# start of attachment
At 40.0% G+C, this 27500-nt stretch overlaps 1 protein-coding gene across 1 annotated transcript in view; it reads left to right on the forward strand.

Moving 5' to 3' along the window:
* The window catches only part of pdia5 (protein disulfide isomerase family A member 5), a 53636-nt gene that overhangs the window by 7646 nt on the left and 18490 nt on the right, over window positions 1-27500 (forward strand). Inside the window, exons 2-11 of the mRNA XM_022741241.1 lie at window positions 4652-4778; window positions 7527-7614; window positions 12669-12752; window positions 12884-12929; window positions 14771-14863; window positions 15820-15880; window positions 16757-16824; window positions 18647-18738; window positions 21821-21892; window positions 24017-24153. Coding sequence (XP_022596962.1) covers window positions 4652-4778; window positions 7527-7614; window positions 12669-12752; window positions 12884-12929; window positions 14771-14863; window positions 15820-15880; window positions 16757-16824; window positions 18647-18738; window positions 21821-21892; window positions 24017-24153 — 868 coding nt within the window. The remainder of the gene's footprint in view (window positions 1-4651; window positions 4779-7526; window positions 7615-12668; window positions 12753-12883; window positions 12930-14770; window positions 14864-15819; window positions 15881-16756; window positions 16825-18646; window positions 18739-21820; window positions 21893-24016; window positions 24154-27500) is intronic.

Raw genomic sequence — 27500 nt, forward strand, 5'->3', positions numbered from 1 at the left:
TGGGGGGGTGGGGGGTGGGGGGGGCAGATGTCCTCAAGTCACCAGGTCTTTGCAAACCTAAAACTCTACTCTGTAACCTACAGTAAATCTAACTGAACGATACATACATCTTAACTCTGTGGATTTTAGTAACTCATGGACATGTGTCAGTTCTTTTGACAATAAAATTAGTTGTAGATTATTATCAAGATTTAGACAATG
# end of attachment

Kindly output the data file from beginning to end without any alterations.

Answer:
At 40.0% G+C, this 27500-nt stretch overlaps 1 protein-coding gene across 1 annotated transcript in view; it reads left to right on the forward strand.

Moving 5' to 3' along the window:
* The window catches only part of pdia5 (protein disulfide isomerase family A member 5), a 53636-nt gene that overhangs the window by 7646 nt on the left and 18490 nt on the right, over window positions 1-27500 (forward strand). Inside the window, exons 2-11 of the mRNA XM_022741241.1 lie at window positions 4652-4778; window positions 7527-7614; window positions 12669-12752; window positions 12884-12929; window positions 14771-14863; window positions 15820-15880; window positions 16757-16824; window positions 18647-18738; window positions 21821-21892; window positions 24017-24153. Coding sequence (XP_022596962.1) covers window positions 4652-4778; window positions 7527-7614; window positions 12669-12752; window positions 12884-12929; window positions 14771-14863; window positions 15820-15880; window positions 16757-16824; window positions 18647-18738; window positions 21821-21892; window positions 24017-24153 — 868 coding nt within the window. The remainder of the gene's footprint in view (window positions 1-4651; window positions 4779-7526; window positions 7615-12668; window positions 12753-12883; window positions 12930-14770; window positions 14864-15819; window positions 15881-16756; window positions 16825-18646; window positions 18739-21820; window positions 21893-24016; window positions 24154-27500) is intronic.

Raw genomic sequence — 27500 nt, forward strand, 5'->3', positions numbered from 1 at the left:
TGGGGGGGTGGGGGGTGGGGGGGGCAGATGTCCTCAAGTCACCAGGTCTTTGCAAACCTAAAACTCTACTCTGTAACCTACAGTAAATCTAACTGAACGATACATACATCTTAACTCTGTGGATTTTAGTAACTCATGGACATGTGTCAGTTCTTTTGACAATAAAATTAGTTGTAGATTATTATCAAGATTTAGACAATG